Smart Girls Who Do Stupid Things


Josie and the Pussycats Has Product Placement, But It’s Cool

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FilmDrunk gives us A Brief History of Conspicuous Product Placement in Movies, which is nothing if not informative and interesting (and makes great use of Stevie Wonder’s “Superstitious”). Though I was at first skeptical, it seems that enough research went into this to prove that all these movies received payment for their inclusion of these products in the movie. Whether this goes into the budget or someone gets a cash payoff I’m not sure. But whether a company paid for their product to be put in a movie seems to define if that placement is “evil.”

While watching this video, all I could think about was the seminal 2001 movie classic, Josie and the Pussycats which centered around the idea of “art” being used to propagate a capitalist agenda. This issue as seen through the eyes of this film is discussed quite throughly (if a little too seriously) in this piece here.

Though it got some exceptionally poor reviews, it also prompted The A.V. Club to say, “Like many underrated satires, Josie And The Pussycats could easily be mistaken for its satirical subject. That Josie internalized and perfected the flashy, ADD-addled, rapid-cut MTV aesthetic it cheekily sent up made it either doubly subversive or deeply hypocritical.” They called it a “secret success”, which I’d definitely agree with. In this film, product placement is a gag, so overboard it becomes ridiculous. None of the advertisers paid for their appearance in the film (it might have actually broken even at the box office if they had), and thus they were probably just pleased to be involved. Or maybe not, as it made everyone look a little obscene.

The cast is what really pulls together the film. The Pussycats are fine, but it’s Alan Cummings and Parker Posey as the evil manager and CEO of their record company, respectively, that throughly entertain. Paulo Costanzo plays their original manager (he’s the saving grace of Royal Pains, and Josh Hartnett’s roommate in 40 Days and 40 Nights). And the absolute BEST are Du Jour, who, if they were a real band, would have me as their biggest fan. They are made up by Donald Faison, Seth Green, Breckin Meyer, and some other dude I don’t really care about. I could definitely talk on and on about this movie, but it’s all been said, and I need to go watch it now.

My Evening

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So tonight, Molly and MC and I were sitting in the kitchen while some chili stewed in Molly’s new Le Creuset (exactly what the French intended it to be used for, I’m sure) and Passion Pit’s “To Kingdom Come” starts playing. And Molly says, “This reminds me of the music that played during Mario Kart, you know, on the Rainbow Road?” And I’m like, “No, I never played N64, because, oh you know, GENDER STEREOTYPES, not having a brother, my parents thought video games were Satan’s children.” So, wisely assuming that someone else noticed this first, she googled away and we found this.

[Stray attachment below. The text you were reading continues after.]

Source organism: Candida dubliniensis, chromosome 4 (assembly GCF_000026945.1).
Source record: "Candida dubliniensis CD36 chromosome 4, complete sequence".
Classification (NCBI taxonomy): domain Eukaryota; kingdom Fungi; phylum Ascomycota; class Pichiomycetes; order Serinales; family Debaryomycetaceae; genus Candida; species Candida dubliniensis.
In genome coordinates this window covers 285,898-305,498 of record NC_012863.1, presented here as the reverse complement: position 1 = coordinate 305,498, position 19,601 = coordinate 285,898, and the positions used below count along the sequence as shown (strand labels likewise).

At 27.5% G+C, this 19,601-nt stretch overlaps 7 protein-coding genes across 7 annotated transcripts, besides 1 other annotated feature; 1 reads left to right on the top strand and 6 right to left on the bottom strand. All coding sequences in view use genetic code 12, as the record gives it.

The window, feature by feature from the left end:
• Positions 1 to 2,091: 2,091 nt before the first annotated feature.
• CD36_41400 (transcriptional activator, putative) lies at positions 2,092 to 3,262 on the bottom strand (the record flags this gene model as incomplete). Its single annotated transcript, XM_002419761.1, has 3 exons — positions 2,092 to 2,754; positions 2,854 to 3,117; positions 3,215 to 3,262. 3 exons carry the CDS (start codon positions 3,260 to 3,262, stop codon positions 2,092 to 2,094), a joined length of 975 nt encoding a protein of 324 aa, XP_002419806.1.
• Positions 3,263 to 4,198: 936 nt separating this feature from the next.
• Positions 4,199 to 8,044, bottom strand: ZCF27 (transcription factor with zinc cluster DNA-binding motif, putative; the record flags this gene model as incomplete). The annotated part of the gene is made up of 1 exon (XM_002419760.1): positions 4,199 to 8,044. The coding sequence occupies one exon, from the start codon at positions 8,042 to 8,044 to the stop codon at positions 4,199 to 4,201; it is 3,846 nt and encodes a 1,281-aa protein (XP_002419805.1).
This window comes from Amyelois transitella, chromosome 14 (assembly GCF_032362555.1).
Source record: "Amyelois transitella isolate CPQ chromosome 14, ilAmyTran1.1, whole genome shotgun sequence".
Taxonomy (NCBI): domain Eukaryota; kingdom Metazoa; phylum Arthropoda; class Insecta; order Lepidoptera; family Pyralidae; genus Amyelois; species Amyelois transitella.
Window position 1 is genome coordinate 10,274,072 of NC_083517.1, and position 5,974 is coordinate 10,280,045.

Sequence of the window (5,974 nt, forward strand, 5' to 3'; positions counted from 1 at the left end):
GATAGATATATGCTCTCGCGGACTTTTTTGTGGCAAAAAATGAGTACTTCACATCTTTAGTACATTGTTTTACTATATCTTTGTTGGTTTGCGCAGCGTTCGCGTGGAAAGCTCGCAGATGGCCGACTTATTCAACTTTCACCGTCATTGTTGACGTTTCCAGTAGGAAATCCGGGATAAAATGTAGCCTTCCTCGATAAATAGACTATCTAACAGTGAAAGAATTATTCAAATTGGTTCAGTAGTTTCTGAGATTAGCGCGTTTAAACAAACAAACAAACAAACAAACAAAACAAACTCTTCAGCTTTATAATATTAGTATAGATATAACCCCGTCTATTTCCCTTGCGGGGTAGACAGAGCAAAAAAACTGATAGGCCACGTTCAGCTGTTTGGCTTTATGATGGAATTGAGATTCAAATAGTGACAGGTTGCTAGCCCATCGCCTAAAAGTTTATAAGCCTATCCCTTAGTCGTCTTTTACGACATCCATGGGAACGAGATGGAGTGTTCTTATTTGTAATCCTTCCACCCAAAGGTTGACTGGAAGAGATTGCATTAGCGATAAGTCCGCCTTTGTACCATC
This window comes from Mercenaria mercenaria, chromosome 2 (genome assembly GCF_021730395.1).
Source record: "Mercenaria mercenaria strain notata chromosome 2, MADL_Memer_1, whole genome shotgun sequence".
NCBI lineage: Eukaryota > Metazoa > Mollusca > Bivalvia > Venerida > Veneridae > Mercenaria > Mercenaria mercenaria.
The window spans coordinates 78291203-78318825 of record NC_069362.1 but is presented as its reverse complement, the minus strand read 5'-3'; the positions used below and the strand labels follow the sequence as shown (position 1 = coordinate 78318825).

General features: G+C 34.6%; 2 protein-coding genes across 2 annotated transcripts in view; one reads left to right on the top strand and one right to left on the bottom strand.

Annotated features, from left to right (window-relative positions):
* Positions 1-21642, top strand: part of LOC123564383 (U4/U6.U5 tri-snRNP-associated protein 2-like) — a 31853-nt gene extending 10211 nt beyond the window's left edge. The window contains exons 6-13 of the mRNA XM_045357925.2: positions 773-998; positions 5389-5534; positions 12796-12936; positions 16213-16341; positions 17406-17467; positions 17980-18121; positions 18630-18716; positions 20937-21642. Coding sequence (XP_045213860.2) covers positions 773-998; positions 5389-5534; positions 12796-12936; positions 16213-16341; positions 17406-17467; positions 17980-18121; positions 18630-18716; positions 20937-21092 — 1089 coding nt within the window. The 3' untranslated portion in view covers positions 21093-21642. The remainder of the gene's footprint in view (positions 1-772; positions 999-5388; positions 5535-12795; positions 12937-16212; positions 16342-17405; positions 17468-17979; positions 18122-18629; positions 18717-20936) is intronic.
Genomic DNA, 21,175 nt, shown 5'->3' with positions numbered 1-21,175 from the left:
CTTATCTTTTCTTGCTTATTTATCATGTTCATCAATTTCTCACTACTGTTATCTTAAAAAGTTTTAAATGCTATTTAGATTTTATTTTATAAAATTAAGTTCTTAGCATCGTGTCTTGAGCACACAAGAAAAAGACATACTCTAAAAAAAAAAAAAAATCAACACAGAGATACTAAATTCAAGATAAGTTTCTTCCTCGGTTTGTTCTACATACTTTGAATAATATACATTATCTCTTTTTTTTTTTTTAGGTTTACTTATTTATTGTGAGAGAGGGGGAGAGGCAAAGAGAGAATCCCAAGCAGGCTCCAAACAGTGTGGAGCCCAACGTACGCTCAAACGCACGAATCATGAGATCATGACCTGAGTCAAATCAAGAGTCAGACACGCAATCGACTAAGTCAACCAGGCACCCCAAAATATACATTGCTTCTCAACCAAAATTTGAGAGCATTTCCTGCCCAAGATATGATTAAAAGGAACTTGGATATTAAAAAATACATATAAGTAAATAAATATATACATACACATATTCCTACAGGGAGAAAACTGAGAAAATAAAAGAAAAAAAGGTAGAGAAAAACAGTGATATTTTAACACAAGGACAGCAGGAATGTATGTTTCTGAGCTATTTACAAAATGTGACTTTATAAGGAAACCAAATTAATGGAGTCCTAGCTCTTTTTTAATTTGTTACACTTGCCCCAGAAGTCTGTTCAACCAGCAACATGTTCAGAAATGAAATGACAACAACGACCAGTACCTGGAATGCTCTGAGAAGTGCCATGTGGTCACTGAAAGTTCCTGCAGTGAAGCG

And don’t worry, the creator isn’t really this bad at the game:

Also MC’s dad likes Passion Pit. That is all.

That Which Sustains Us

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Cohesion! It’s a magical thing. One time, when I was reading National Geographic World Magazine (their magazine for kids now unoriginally called Kids; it taught me how to make crayons and gave me hope I could name my own crayon color one day), there was this really rad feature on cohesion art which was both cool and informative. This video shows us how it works, and speedily too, for those of us who have not much time in which to spend trolling the internet looking at videos about things that will in doubt not better our lives in any tangible fashion.

Water Sculpture from Shinichi Maruyama on Vimeo.

Jason de Caires Taylor creates underwater sculptures that age with the water, and cool stuff grows on them, like coral, which though it looks like a rock, is not, thankyouverymuch. Some of them are incredibly haunting and give me the heebie jeebies, but that’s the point, so it’s all good.

“Hombre en Llamas (Man on Fire).” Depth 9m, Cancun/Isla Mujeres, Mexico.

He’s also helping the environment by creating artificial reefs, like this one off the coast of Delaware made of New York City subway cars. So two for the price of one, though I would not want to scuba dive past these, though I know the point of scuba diving is to see cool weird stuff like this. I also wouldn’t want to dive to see the Titanic, but that’s just me. It would be cold and scary, and I think the pictures are nice and they’ve brought up all the good stuff. This is totally a moot point as I have not gotten my scuba license. One for the bucket list not a New Year’s resolution.

The common thread between each of these works is how momentary they are. They rely on photography and video to show their beauty. Because of the literally fluid nature of water, they need another source to document a moment that existed. So much of art is focused on timelessness; this art isn’t timeless, however, the documentation of pieces of its evolution is. What is the real art — the piece deep below the surface, the water being caught, or the image in both cases being snapped by a photographer? And on that note, who is the real artist?

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